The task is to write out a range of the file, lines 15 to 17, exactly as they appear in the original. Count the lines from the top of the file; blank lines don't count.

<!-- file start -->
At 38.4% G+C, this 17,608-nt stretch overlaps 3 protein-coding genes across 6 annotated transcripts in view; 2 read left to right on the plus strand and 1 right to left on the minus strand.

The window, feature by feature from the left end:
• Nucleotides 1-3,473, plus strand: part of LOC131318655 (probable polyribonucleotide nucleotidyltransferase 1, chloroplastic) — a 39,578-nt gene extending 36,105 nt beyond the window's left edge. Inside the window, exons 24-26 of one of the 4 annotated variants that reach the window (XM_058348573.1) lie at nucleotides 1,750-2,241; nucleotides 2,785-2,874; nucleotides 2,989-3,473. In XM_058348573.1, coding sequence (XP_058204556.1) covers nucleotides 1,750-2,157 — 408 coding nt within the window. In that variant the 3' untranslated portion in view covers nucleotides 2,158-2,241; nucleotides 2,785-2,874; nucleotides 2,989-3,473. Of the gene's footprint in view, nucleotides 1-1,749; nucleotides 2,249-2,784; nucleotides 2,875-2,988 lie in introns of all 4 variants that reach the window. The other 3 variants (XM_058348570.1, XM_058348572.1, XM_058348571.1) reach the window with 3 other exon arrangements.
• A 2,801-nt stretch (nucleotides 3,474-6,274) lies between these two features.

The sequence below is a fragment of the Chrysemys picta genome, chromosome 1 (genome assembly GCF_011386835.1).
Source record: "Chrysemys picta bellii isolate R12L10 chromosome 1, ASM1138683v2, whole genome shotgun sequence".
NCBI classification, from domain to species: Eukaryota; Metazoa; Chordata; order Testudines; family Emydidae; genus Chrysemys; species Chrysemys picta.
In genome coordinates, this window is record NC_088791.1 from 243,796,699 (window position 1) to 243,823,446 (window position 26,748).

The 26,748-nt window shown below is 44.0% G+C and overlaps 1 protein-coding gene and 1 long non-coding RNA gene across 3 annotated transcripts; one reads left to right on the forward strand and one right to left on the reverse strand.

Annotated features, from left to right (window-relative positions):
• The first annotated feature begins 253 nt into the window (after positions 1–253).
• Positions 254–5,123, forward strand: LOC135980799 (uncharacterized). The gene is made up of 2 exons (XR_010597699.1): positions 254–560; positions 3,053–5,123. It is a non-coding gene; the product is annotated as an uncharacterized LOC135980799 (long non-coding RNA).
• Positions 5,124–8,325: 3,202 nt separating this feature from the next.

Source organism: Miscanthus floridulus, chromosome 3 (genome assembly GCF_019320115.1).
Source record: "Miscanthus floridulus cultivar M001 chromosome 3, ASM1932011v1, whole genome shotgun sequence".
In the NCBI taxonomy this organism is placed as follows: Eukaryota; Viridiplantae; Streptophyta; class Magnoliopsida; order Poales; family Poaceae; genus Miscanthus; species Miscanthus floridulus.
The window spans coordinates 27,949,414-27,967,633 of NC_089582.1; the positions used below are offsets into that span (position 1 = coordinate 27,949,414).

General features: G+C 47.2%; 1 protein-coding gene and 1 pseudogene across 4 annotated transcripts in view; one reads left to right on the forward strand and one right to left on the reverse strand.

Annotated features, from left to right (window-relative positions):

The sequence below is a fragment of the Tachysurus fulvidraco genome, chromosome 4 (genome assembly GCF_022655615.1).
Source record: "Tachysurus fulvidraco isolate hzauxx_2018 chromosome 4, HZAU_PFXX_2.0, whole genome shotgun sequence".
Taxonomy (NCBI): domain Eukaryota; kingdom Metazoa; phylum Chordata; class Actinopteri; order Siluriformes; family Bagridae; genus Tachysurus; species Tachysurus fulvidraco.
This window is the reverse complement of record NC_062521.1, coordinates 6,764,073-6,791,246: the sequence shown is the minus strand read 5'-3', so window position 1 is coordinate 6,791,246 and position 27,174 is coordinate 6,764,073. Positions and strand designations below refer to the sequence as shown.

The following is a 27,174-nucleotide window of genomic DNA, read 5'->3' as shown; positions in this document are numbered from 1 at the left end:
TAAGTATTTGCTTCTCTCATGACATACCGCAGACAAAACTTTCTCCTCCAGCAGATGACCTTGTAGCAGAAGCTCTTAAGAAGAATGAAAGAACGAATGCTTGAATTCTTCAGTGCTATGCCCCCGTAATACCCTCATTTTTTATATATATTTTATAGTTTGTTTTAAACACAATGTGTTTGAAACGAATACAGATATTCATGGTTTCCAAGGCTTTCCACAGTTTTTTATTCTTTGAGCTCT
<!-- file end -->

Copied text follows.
Source record: "Miscanthus floridulus cultivar M001 chromosome 3, ASM1932011v1, whole genome shotgun sequence".
In the NCBI taxonomy this organism is placed as follows: Eukaryota; Viridiplantae; Streptophyta; class Magnoliopsida; order Poales; family Poaceae; genus Miscanthus; species Miscanthus floridulus.
The window spans coordinates 27,949,414-27,967,633 of NC_089582.1; the positions used below are offsets into that span (position 1 = coordinate 27,949,414).